"I can't believe he'd be that stupid. McCormick has lived here for over three years. He knows how dangerous the water is off this coast," Hardcastle protested.
"Milt, face the facts; Mark is missing. Whether he took off on his own, on foot - which isn't likely - or some other reason we haven't discovered as yet, he's still missing. We have to cover all the options. I wish … I hope he shows up with some cock-and-bull story, but I find the chances of that happening slim after all this time."
"He's not dead." Hardcastle's vehement statement was muttered, but still clearly heard.
"I hope you're right, Milt; I really do."
Hardcastle walked out onto the back patio, his emotions in a turmoil. No matter what Harper and the rest of the police said, he knew McCormick was alive. But where?
The darkness was closing in on McCormick, and so was the dirt. He thought it would get easier to get loose, to escape, but the mud was becoming as hard as concrete, and just about as yielding. He finally accepted the fact that he wasn't going to get out on his own. And the Judge was obviously searching everyplace but the right place; and no doubt becoming angrier and more worried with each passing hour. No more worried than he was, McCormick thought, as the warmth on his hand began to diminish, the sun beginning to set. The heat trapped within the barrow was becoming intolerable, his breath becoming harder and harder to find. There was no way to cool off, and the closeness was making McCormick drowsy.
He tried not to fall asleep, he didn't want to miss a possible rescuer. He fought it, but was never quite aware when sleep claimed him.
"Milt, 'did you get any sleep?" Harper rubbed a hand over his eyes, having spent the night at Gull's-Way, keeping Hardcastle company. But the Judge, on the off-chance that McCormick would return, had been watching television in the Gatehouse most of the night.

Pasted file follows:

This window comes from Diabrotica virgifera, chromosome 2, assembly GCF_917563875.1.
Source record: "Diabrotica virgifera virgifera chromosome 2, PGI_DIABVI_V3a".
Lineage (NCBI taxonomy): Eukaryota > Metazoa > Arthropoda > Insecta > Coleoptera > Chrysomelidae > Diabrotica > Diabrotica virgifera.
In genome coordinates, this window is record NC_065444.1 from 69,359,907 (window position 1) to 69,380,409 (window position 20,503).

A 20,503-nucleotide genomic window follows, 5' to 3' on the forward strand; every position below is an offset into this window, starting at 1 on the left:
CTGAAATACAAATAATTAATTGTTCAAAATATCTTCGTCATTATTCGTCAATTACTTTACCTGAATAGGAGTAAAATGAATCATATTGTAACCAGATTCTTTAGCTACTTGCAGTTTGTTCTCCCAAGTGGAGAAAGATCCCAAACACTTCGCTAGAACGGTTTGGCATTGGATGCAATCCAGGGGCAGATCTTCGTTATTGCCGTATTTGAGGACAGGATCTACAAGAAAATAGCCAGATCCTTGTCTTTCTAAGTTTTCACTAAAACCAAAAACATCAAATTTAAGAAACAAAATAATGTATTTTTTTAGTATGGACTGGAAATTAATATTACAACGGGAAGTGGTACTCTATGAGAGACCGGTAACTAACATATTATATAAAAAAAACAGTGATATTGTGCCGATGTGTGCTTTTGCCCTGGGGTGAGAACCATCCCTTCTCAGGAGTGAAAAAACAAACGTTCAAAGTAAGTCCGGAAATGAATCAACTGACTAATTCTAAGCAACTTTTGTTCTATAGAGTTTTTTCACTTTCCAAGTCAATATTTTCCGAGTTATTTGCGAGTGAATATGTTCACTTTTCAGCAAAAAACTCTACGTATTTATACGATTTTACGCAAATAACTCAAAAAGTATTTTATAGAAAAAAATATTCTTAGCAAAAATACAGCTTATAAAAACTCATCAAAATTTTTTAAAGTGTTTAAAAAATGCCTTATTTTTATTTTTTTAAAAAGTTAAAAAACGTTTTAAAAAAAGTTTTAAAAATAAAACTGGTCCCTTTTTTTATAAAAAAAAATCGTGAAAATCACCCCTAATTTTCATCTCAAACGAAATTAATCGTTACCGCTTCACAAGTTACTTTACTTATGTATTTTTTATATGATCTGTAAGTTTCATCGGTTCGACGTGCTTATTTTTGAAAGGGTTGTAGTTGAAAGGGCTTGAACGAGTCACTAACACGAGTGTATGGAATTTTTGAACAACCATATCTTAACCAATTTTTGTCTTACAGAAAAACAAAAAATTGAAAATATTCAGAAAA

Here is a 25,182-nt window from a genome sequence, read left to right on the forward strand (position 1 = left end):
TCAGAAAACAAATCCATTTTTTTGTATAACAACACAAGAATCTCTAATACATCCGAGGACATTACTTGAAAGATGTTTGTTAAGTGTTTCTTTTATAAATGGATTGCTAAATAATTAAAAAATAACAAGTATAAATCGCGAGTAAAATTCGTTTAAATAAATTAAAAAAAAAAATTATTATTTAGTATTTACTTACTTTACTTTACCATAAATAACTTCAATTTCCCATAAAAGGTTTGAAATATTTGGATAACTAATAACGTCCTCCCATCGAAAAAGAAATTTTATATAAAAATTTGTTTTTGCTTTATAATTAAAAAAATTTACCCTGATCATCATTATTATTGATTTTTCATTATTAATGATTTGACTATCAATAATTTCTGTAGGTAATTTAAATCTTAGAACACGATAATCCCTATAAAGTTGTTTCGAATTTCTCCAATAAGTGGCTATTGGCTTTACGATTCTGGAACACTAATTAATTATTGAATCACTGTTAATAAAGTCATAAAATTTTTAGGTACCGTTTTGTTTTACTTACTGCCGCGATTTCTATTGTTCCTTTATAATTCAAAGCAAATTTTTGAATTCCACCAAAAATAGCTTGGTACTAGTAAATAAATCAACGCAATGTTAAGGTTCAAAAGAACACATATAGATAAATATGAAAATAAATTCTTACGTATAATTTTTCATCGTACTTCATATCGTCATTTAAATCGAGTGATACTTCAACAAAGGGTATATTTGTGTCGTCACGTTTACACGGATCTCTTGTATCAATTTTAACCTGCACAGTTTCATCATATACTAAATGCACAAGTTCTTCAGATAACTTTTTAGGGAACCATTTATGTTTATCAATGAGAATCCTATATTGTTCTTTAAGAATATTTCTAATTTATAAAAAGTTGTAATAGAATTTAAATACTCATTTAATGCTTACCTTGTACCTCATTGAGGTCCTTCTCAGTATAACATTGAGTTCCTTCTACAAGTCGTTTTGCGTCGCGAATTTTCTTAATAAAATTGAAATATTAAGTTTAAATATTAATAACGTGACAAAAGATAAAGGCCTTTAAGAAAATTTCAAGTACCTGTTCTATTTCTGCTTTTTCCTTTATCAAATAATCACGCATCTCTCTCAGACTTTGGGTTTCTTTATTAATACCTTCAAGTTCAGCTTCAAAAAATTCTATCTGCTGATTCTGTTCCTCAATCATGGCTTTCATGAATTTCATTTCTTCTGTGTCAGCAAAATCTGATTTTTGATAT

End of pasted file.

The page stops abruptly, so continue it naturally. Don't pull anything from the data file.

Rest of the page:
"Sure. Dozed off in the chair." Hardcastle replied, his red eyes belying his words. "Anything?"
"Coast Guard says they haven't found a body yet, but the way the storm was raging off the coast, they don't hold out much hope of finding one."
Hardcastle chugalugged his coffee, gasping as the hot liquid coursed down his throat. "He didn't drown; they won't find his body in the ocean. Or if they do, it won't be McCormick's body. I meant, did your APB turn up anything?"
"No. I tend to agree with you. If Mark left, it wasn't voluntarily. Either he's somewhere on this estate that we haven't looked yet, wherever that could possibly be, or somebody grabbed him, dragged him off forcibly. You know what means, don't you?"
"Yeah, whose enemy, mine or the kid's, and which one?" Hardcastle shook his head, "I feel that he's still here. I know it sounds crazy, but I think he's still here on the grounds. But if he is, why didn't he answer when we were yelling for him?" He poured another cup of coffee from the warm thermos, sipped it slowly. "I know he … wasn't in a very good mood, but he wouldn't just ignore us, wouldn't stay away, not this long. Unless ... unless he wasn't able to answer."
"Okay, Milt. We'll do another search this afternoon if we can't find him anywhere else. Satisfied?"
"Guess I'll have to be."
A sharp sting against his cheek and forehead woke McCormick. He looked up and saw starlight above him, then frowned. No, it couldn't be starlight. It was a network of holes in the barrow, but how'd they get there? A tapping, inconsistent and infrequent, made him think of rain, but he didn't feel it on his left hand. Another stinging across his forehead, and he knew. It was Ross and Tommy, target shooting.
"Hey! Tommy, Ross, I'm down here! Tommy, help!" McCormick's voice was still weak, the words no louder than a gasp. He had more voice after going to a Lakers' game with Hardcastle, but not by much.